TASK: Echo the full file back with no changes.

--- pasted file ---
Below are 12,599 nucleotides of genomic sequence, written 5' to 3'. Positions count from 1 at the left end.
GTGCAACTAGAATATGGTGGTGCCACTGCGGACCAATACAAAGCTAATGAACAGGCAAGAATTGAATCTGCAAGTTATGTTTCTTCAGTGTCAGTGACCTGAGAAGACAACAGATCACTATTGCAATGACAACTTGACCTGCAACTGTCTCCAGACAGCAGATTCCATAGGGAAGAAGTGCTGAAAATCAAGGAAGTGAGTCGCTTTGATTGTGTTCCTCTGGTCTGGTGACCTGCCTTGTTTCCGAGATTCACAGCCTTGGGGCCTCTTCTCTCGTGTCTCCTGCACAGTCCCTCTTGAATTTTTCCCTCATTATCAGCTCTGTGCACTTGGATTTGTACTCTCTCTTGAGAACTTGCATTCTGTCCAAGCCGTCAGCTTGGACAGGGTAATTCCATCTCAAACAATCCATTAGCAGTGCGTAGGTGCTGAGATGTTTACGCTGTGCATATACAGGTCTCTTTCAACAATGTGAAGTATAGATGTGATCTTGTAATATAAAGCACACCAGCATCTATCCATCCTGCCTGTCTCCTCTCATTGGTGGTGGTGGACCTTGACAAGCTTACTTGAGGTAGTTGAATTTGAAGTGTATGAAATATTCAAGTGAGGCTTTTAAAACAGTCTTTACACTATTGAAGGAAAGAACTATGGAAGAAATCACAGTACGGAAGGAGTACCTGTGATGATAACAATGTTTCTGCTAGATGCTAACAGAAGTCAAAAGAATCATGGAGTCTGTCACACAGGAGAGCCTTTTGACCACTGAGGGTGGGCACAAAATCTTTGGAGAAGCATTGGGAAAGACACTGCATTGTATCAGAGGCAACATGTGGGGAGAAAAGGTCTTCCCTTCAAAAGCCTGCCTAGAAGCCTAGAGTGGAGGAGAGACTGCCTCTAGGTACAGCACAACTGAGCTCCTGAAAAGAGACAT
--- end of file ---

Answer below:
Below are 12,599 nucleotides of genomic sequence, written 5' to 3'. Positions count from 1 at the left end.
GTGCAACTAGAATATGGTGGTGCCACTGCGGACCAATACAAAGCTAATGAACAGGCAAGAATTGAATCTGCAAGTTATGTTTCTTCAGTGTCAGTGACCTGAGAAGACAACAGATCACTATTGCAATGACAACTTGACCTGCAACTGTCTCCAGACAGCAGATTCCATAGGGAAGAAGTGCTGAAAATCAAGGAAGTGAGTCGCTTTGATTGTGTTCCTCTGGTCTGGTGACCTGCCTTGTTTCCGAGATTCACAGCCTTGGGGCCTCTTCTCTCGTGTCTCCTGCACAGTCCCTCTTGAATTTTTCCCTCATTATCAGCTCTGTGCACTTGGATTTGTACTCTCTCTTGAGAACTTGCATTCTGTCCAAGCCGTCAGCTTGGACAGGGTAATTCCATCTCAAACAATCCATTAGCAGTGCGTAGGTGCTGAGATGTTTACGCTGTGCATATACAGGTCTCTTTCAACAATGTGAAGTATAGATGTGATCTTGTAATATAAAGCACACCAGCATCTATCCATCCTGCCTGTCTCCTCTCATTGGTGGTGGTGGACCTTGACAAGCTTACTTGAGGTAGTTGAATTTGAAGTGTATGAAATATTCAAGTGAGGCTTTTAAAACAGTCTTTACACTATTGAAGGAAAGAACTATGGAAGAAATCACAGTACGGAAGGAGTACCTGTGATGATAACAATGTTTCTGCTAGATGCTAACAGAAGTCAAAAGAATCATGGAGTCTGTCACACAGGAGAGCCTTTTGACCACTGAGGGTGGGCACAAAATCTTTGGAGAAGCATTGGGAAAGACACTGCATTGTATCAGAGGCAACATGTGGGGAGAAAAGGTCTTCCCTTCAAAAGCCTGCCTAGAAGCCTAGAGTGGAGGAGAGACTGCCTCTAGGTACAGCACAACTGAGCTCCTGAAAAGAGACAT